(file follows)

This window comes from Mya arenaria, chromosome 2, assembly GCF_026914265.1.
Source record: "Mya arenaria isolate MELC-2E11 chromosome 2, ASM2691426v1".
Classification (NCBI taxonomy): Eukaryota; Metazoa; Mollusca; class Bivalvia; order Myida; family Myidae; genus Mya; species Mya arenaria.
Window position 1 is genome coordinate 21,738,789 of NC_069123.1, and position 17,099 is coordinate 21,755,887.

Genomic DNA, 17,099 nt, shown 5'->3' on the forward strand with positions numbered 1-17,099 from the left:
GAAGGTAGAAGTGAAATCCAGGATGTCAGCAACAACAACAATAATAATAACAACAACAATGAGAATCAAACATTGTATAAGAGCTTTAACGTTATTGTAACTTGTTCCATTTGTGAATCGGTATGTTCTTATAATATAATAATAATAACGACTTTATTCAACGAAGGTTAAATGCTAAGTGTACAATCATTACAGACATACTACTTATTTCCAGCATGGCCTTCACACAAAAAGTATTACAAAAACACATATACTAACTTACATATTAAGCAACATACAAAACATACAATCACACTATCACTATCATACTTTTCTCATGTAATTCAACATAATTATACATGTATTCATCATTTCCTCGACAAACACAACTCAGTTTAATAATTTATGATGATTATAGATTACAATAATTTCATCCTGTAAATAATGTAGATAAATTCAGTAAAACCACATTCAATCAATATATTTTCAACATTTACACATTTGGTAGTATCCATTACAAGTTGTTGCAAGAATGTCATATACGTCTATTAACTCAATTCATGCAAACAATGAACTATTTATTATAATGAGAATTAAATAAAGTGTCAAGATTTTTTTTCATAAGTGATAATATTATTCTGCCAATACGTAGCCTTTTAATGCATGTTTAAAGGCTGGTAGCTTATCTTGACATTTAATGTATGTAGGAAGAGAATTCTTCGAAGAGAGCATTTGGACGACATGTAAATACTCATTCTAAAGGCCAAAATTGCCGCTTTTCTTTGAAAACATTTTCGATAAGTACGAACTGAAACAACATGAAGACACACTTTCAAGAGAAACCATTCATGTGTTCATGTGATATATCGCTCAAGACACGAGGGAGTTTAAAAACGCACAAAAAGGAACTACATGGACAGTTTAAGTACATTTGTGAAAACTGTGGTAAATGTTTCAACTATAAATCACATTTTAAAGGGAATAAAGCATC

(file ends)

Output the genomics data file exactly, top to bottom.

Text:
This window comes from Mya arenaria, chromosome 2, assembly GCF_026914265.1.
Source record: "Mya arenaria isolate MELC-2E11 chromosome 2, ASM2691426v1".
Classification (NCBI taxonomy): Eukaryota; Metazoa; Mollusca; class Bivalvia; order Myida; family Myidae; genus Mya; species Mya arenaria.
Window position 1 is genome coordinate 21,738,789 of NC_069123.1, and position 17,099 is coordinate 21,755,887.

Genomic DNA, 17,099 nt, shown 5'->3' on the forward strand with positions numbered 1-17,099 from the left:
GAAGGTAGAAGTGAAATCCAGGATGTCAGCAACAACAACAATAATAATAACAACAACAATGAGAATCAAACATTGTATAAGAGCTTTAACGTTATTGTAACTTGTTCCATTTGTGAATCGGTATGTTCTTATAATATAATAATAATAACGACTTTATTCAACGAAGGTTAAATGCTAAGTGTACAATCATTACAGACATACTACTTATTTCCAGCATGGCCTTCACACAAAAAGTATTACAAAAACACATATACTAACTTACATATTAAGCAACATACAAAACATACAATCACACTATCACTATCATACTTTTCTCATGTAATTCAACATAATTATACATGTATTCATCATTTCCTCGACAAACACAACTCAGTTTAATAATTTATGATGATTATAGATTACAATAATTTCATCCTGTAAATAATGTAGATAAATTCAGTAAAACCACATTCAATCAATATATTTTCAACATTTACACATTTGGTAGTATCCATTACAAGTTGTTGCAAGAATGTCATATACGTCTATTAACTCAATTCATGCAAACAATGAACTATTTATTATAATGAGAATTAAATAAAGTGTCAAGATTTTTTTTCATAAGTGATAATATTATTCTGCCAATACGTAGCCTTTTAATGCATGTTTAAAGGCTGGTAGCTTATCTTGACATTTAATGTATGTAGGAAGAGAATTCTTCGAAGAGAGCATTTGGACGACATGTAAATACTCATTCTAAAGGCCAAAATTGCCGCTTTTCTTTGAAAACATTTTCGATAAGTACGAACTGAAACAACATGAAGACACACTTTCAAGAGAAACCATTCATGTGTTCATGTGATATATCGCTCAAGACACGAGGGAGTTTAAAAACGCACAAAAAGGAACTACATGGACAGTTTAAGTACATTTGTGAAAACTGTGGTAAATGTTTCAACTATAAATCACATTTTAAAGGGAATAAAGCATC